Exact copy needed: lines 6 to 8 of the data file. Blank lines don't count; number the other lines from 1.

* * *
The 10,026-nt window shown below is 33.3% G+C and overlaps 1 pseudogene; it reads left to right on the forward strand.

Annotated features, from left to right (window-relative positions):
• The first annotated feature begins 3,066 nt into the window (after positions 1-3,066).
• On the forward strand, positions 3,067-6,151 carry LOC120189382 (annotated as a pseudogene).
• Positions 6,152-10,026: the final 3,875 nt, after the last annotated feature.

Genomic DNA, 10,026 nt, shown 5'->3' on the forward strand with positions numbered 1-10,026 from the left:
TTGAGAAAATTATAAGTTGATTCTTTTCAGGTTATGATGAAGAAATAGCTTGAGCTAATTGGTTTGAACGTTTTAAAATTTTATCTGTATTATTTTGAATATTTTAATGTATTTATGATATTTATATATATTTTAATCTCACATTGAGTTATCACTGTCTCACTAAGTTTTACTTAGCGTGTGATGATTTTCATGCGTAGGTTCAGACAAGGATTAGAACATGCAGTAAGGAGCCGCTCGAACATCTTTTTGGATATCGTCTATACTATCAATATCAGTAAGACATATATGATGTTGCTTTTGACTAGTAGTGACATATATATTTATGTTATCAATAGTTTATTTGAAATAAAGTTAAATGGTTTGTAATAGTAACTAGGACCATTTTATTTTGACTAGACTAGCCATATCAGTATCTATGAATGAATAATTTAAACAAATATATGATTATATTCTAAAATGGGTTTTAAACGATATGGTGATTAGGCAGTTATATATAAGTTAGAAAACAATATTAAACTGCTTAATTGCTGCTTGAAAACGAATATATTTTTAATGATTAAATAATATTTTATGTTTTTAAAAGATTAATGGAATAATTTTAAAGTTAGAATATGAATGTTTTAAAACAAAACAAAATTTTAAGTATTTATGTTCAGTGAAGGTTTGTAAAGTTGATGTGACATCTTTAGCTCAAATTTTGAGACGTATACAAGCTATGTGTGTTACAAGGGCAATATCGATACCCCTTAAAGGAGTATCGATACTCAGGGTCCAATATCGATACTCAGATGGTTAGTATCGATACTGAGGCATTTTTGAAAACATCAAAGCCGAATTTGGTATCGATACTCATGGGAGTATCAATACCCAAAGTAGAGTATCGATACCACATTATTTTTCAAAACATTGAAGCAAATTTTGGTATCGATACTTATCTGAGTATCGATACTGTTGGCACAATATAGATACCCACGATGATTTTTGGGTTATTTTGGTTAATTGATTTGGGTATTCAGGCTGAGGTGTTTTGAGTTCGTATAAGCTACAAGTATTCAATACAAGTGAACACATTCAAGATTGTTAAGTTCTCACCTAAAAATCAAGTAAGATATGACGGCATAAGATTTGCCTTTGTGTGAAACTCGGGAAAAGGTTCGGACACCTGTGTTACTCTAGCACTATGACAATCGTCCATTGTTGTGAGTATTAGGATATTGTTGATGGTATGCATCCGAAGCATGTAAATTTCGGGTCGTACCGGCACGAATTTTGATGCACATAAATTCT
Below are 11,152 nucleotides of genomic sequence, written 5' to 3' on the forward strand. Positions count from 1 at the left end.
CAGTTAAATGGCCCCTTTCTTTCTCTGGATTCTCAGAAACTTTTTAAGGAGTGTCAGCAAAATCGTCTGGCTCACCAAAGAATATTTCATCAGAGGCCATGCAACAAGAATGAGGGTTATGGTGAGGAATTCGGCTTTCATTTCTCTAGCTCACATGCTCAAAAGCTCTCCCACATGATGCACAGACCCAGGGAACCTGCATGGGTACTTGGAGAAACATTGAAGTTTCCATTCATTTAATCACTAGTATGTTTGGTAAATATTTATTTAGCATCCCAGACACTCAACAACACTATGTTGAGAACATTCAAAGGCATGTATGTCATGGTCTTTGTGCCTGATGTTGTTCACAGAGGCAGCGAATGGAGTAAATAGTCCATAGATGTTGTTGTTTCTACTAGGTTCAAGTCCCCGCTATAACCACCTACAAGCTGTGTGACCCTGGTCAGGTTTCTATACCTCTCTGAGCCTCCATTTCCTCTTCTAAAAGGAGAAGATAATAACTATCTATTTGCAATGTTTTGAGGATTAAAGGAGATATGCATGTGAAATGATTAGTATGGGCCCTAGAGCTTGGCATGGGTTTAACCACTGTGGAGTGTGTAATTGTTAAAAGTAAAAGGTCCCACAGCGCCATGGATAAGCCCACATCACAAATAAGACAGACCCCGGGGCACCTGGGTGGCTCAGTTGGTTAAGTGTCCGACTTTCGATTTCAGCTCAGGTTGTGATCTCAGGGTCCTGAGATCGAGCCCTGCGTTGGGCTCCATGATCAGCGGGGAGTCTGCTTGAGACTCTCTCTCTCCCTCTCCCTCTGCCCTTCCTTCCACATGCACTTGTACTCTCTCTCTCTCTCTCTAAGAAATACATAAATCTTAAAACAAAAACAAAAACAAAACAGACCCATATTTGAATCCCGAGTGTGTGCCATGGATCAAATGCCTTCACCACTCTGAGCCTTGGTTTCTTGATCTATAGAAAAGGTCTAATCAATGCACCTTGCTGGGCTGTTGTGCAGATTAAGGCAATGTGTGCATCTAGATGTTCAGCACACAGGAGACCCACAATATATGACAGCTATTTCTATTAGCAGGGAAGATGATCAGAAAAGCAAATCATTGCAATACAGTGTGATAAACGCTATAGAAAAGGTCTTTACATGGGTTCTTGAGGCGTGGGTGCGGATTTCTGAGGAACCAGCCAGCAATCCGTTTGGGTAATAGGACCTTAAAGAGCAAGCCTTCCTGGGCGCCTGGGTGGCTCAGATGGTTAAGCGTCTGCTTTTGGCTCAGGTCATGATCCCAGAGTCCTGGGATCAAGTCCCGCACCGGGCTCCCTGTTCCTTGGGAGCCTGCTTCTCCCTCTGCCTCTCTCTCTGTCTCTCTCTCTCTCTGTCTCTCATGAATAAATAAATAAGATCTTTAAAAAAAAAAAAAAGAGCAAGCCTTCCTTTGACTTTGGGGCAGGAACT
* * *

Genomic DNA, 10,026 nt, shown 5'->3' on the forward strand with positions numbered 1-10,026 from the left:
TTGAGAAAATTATAAGTTGATTCTTTTCAGGTTATGATGAAGAAATAGCTTGAGCTAATTGGTTTGAACGTTTTAAAATTTTATCTGTATTATTTTGAATATTTTAATGTATTTATGATATTTATATATATTTTAATCTCACATTGAGTTATCACTGTCTCACTAAGTTTTACTTAGCGTGTGATGATTTTCATGCGTAGGTTCAGACAAGGATTAGAACATGCAGTAAGGAGCCGCTCGAACATCTTTTTGGATATCGTCTATACTATCAATATCAGTAAGACATATATGATGTTGCTTTTGACTAGTAGTGACATATATATTTATGTTATCAATAGTTTATTTGAAATAAAGTTAAATGGTTTGTAATAGTAACTAGGACCATTTTATTTTGACTAGACTAGCCATATCAGTATCTATGAATGAATAATTTAAACAAATATATGATTATATTCTAAAATGGGTTTTAAACGATATGGTGATTAGGCAGTTATATATAAGTTAGAAAACAATATTAAACTGCTTAATTGCTGCTTGAAAACGAATATATTTTTAATGATTAAATAATATTTTATGTTTTTAAAAGATTAATGGAATAATTTTAAAGTTAGAATATGAATGTTTTAAAACAAAACAAAATTTTAAGTATTTATGTTCAGTGAAGGTTTGTAAAGTTGATGTGACATCTTTAGCTCAAATTTTGAGACGTATACAAGCTATGTGTGTTACAAGGGCAATATCGATACCCCTTAAAGGAGTATCGATACTCAGGGTCCAATATCGATACTCAGATGGTTAGTATCGATACTGAGGCATTTTTGAAAACATCAAAGCCGAATTTGGTATCGATACTCATGGGAGTATCAATACCCAAAGTAGAGTATCGATACCACATTATTTTTCAAAACATTGAAGCAAATTTTGGTATCGATACTTATCTGAGTATCGATACTGTTGGCACAATATAGATACCCACGATGATTTTTGGGTTATTTTGGTTAATTGATTTGGGTATTCAGGCTGAGGTGTTTTGAGTTCGTATAAGCTACAAGTATTCAATACAAGTGAACACATTCAAGATTGTTAAGTTCTCACCTAAAAATCAAGTAAGATATGACGGCATAAGATTTGCCTTTGTGTGAAACTCGGGAAAAGGTTCGGACACCTGTGTTACTCTAGCACTATGACAATCGTCCATTGTTGTGAGTATTAGGATATTGTTGATGGTATGCATCCGAAGCATGTAAATTTCGGGTCGTACCGGCACGAATTTTGATGCACATAAATTCT
Below are 11,152 nucleotides of genomic sequence, written 5' to 3' on the forward strand. Positions count from 1 at the left end.